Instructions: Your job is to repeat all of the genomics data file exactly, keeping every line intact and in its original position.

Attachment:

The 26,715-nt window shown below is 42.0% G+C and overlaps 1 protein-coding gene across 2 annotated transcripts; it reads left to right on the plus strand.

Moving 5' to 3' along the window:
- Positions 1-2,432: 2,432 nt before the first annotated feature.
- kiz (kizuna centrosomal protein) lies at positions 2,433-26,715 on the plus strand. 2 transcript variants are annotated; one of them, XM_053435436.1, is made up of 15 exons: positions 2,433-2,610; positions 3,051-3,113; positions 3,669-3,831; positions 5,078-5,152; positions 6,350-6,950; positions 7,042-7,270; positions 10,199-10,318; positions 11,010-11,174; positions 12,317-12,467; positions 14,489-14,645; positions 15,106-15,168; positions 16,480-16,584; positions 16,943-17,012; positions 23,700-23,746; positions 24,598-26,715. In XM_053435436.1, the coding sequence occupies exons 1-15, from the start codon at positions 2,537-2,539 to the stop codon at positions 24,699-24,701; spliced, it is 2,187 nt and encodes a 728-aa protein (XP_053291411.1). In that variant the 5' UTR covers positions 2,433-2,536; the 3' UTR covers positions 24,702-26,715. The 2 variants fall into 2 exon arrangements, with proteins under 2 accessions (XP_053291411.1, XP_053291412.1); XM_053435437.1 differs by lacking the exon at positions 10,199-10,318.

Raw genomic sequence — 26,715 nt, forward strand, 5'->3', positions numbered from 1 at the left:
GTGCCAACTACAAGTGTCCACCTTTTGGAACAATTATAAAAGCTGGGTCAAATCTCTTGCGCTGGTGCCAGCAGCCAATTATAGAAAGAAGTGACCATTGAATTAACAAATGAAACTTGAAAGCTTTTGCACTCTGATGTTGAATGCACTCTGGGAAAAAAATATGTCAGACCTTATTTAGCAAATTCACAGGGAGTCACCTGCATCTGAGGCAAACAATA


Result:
The 26,715-nt window shown below is 42.0% G+C and overlaps 1 protein-coding gene across 2 annotated transcripts; it reads left to right on the plus strand.

Moving 5' to 3' along the window:
- Positions 1-2,432: 2,432 nt before the first annotated feature.
- kiz (kizuna centrosomal protein) lies at positions 2,433-26,715 on the plus strand. 2 transcript variants are annotated; one of them, XM_053435436.1, is made up of 15 exons: positions 2,433-2,610; positions 3,051-3,113; positions 3,669-3,831; positions 5,078-5,152; positions 6,350-6,950; positions 7,042-7,270; positions 10,199-10,318; positions 11,010-11,174; positions 12,317-12,467; positions 14,489-14,645; positions 15,106-15,168; positions 16,480-16,584; positions 16,943-17,012; positions 23,700-23,746; positions 24,598-26,715. In XM_053435436.1, the coding sequence occupies exons 1-15, from the start codon at positions 2,537-2,539 to the stop codon at positions 24,699-24,701; spliced, it is 2,187 nt and encodes a 728-aa protein (XP_053291411.1). In that variant the 5' UTR covers positions 2,433-2,536; the 3' UTR covers positions 24,702-26,715. The 2 variants fall into 2 exon arrangements, with proteins under 2 accessions (XP_053291411.1, XP_053291412.1); XM_053435437.1 differs by lacking the exon at positions 10,199-10,318.

Raw genomic sequence — 26,715 nt, forward strand, 5'->3', positions numbered from 1 at the left:
GTGCCAACTACAAGTGTCCACCTTTTGGAACAATTATAAAAGCTGGGTCAAATCTCTTGCGCTGGTGCCAGCAGCCAATTATAGAAAGAAGTGACCATTGAATTAACAAATGAAACTTGAAAGCTTTTGCACTCTGATGTTGAATGCACTCTGGGAAAAAAATATGTCAGACCTTATTTAGCAAATTCACAGGGAGTCACCTGCATCTGAGGCAAACAATA